When Kurt Warner took over as the Arizona Cardinals’ quarterback in 2005, wide receiver Larry Fitzgerald was entering his second season in the NFL.
Over the next four seasons, the pair combined for hundreds of receptions, thousands of yards and more than 39 touchdowns, en route to two NFC West division titles, in 2008 and 2009, and a Super Bowl appearance.
Since Warner’s retirement, Fitzgerald has gone on record to say how much he misses his old quarterback. And the reason for such is obvious — the Cardinals have had a revolving door under center since Warner’s departure.
On Thursday, following the Cardinals 34-22 loss to the Seattle Seahawks, Warner, who was an analyst on the NFL Network live set at University of Phoenix Stadium, briefly questioned the usage of his old teammate.
Then, on Friday, while a guest with The Dan Bickley Show with Vince Marotta, Warner opined further.
“You have a guy like Larry Fitzgerald and you want to get him the ball and you want to find ways to target him more often because he’s so dynamic,” he explained, “but I think one of the problems is they’re putting him inside so much that he loses some of what makes him great and what makes him great is getting in those one-on-one situations on the edge, using that big body, really stretching the field and getting those big chunks.
“A lot of times he’s getting stuck in the underneath part of the mix.”
When first-year Cardinals head coach Bruce Arians arrived in Glendale, he made it clear that he intended to move Fitzgerald inside. And, in response, Fitzgerald ‘thought (he) was nuts.’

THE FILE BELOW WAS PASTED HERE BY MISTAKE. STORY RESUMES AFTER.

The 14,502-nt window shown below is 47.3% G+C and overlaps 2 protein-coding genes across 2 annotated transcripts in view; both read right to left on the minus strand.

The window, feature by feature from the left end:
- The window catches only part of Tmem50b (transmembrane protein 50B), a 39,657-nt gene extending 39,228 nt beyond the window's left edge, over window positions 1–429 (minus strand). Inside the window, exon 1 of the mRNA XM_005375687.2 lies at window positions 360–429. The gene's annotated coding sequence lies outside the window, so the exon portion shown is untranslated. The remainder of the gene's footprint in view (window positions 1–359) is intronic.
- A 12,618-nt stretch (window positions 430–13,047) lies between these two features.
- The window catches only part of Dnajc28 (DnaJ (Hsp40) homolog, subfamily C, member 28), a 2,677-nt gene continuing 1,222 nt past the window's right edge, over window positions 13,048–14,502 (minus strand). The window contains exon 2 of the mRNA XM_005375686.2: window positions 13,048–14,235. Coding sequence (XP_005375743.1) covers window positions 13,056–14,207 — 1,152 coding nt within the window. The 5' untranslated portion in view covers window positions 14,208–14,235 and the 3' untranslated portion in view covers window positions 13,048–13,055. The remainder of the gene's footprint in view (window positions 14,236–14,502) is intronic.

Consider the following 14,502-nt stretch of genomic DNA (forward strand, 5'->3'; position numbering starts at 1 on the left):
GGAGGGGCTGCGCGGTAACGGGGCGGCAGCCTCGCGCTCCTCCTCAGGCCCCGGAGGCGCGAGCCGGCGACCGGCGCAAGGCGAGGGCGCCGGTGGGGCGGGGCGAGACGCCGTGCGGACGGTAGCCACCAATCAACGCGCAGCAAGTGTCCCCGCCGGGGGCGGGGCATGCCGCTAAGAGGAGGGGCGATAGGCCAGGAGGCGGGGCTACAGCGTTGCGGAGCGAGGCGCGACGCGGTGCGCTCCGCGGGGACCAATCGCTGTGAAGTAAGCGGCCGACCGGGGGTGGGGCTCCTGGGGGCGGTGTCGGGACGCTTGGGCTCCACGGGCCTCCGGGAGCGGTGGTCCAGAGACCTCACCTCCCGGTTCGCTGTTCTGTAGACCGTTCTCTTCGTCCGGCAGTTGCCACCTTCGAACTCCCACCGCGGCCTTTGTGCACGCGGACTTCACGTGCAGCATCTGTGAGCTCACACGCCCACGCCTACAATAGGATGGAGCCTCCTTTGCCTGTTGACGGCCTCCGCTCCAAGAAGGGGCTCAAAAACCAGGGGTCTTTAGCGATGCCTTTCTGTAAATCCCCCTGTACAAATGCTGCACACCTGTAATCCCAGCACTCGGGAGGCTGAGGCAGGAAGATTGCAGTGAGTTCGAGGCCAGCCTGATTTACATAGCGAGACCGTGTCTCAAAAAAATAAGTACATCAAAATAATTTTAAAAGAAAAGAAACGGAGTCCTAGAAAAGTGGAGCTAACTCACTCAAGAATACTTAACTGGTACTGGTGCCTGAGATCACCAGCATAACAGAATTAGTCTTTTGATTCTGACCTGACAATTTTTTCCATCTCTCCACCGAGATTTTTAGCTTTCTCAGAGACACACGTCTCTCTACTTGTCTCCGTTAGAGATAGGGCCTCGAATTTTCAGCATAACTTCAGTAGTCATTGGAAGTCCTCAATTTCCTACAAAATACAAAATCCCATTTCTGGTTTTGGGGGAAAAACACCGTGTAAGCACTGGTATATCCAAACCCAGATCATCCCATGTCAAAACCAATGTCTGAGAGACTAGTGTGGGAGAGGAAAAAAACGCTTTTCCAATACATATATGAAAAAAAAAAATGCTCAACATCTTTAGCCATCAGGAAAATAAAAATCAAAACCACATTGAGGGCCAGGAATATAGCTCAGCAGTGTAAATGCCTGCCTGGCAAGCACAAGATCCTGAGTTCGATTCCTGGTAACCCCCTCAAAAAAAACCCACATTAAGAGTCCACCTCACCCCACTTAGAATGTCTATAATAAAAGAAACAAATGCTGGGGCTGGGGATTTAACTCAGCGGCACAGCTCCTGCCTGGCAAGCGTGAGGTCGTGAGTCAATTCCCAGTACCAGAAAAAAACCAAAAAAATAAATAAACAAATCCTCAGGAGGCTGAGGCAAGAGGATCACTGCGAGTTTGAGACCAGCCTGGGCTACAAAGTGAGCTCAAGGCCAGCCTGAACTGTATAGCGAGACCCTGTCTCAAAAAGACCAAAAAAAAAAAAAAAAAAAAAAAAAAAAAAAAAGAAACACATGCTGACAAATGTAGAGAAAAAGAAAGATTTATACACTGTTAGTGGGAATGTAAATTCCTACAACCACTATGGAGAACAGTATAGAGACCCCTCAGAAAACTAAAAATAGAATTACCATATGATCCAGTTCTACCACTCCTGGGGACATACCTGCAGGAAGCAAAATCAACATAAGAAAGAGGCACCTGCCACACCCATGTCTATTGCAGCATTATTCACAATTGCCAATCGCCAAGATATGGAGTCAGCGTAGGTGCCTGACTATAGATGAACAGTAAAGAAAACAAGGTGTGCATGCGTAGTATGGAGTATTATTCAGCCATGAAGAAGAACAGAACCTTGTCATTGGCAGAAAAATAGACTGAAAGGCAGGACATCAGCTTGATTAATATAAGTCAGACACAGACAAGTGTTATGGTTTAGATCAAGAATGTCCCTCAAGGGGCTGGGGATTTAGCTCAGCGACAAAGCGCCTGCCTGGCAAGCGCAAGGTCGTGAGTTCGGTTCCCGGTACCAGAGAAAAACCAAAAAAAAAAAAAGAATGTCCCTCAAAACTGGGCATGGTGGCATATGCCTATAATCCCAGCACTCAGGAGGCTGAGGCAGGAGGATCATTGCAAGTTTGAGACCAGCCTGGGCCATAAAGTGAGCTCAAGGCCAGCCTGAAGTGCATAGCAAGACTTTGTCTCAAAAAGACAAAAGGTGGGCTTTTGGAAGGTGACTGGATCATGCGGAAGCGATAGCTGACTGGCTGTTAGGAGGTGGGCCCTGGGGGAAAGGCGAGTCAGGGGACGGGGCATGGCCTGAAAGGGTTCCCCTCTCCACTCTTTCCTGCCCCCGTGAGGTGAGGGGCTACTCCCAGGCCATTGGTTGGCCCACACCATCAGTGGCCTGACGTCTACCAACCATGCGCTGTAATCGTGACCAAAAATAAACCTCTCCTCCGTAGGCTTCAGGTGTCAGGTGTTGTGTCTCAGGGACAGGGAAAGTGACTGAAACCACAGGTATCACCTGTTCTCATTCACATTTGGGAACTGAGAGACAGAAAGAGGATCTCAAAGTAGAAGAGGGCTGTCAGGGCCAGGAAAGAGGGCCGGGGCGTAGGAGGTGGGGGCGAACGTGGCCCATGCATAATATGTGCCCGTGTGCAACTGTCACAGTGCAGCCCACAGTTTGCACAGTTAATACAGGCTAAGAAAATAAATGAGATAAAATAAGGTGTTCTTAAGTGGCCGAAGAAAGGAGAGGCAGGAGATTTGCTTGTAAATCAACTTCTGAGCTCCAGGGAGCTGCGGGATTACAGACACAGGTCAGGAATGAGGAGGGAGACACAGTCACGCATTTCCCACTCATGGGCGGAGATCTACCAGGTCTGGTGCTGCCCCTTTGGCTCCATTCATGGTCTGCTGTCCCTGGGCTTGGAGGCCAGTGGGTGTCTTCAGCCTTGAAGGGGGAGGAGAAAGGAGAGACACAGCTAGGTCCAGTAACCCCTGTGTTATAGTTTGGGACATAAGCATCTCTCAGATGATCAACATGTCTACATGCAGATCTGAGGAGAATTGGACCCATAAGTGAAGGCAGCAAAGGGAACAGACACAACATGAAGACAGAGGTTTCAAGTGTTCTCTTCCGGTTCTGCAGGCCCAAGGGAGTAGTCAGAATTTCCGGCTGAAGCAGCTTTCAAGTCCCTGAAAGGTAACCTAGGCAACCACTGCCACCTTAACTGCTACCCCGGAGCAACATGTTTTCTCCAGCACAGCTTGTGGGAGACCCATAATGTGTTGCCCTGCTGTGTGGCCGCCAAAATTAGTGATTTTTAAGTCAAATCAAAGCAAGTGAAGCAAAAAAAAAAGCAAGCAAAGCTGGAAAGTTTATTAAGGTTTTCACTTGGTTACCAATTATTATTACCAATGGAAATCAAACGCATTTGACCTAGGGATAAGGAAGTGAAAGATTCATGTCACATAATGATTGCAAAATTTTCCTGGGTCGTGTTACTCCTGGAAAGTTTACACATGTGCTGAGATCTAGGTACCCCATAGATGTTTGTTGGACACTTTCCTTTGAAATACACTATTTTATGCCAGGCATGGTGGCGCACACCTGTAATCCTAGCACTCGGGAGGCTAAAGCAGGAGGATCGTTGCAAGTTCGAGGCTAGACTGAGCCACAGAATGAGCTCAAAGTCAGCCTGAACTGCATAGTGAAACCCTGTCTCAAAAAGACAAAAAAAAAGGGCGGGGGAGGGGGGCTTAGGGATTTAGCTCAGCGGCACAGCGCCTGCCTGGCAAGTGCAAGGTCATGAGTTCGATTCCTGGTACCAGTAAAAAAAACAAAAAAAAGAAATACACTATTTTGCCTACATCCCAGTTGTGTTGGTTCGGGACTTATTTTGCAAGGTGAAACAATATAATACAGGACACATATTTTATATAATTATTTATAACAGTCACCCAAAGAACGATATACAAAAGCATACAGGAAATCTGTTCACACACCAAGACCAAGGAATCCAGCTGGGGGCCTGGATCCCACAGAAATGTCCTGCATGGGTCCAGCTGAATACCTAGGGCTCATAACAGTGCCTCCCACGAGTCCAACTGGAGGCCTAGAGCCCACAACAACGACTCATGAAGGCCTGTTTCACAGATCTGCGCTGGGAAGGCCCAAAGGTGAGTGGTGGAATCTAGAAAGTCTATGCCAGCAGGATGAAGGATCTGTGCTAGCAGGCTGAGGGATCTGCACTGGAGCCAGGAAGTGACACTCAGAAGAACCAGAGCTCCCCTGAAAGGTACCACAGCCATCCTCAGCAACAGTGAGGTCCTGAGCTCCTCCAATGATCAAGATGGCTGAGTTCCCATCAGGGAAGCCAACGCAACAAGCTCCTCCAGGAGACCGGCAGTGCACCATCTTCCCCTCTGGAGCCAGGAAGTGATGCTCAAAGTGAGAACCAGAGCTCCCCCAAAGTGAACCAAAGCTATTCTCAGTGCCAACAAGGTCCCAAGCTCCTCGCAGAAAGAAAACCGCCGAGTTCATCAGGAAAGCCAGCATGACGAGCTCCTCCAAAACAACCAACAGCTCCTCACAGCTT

“He was in a comfort zone,” Arians explained of Fitzgerald’s exclusive presence on the edge, when talking about the move inside back in August.
So now, more than ever before in his career, the Cardinals’ best offensive weapon — the best wide receiver in franchise history — has been sanctioned to the slot.
“I think (he’s) uncomfortable on the inside,” Warner explained Friday.
“When I played with him, we would try to move him inside and motion him inside, and I could just tell, he was always uncomfortable with that because he hadn’t done it enough. He didn’t really know what he was seeing — it’s a little bit faster on the inside.
“And I think when that happens, it causes you to be a little more cautious with what you’re doing because you’re thinking too much as opposed to playing.”
Such a lack of comfort, and the inability to showcase his most effective skills, has led to a down year for Fitzgerald, who has just 32 receptions for 422 yards and four touchdowns through the season’s first seven games.
To Warner, who had some of the best moments of his career when playing catch with Fitzgerald, the explanation is easy.
“And I think that’s some of what we’re seeing, especially when he’s in the slot,” Warner said. “It’s him not using what we think of as his ability and his speed and really getting up the field because he’s trying to think about all of the things on the inside and the things that he’s reading.
“And that’s why when we see him on the outside he still has the propensity to make those big plays and get by people.”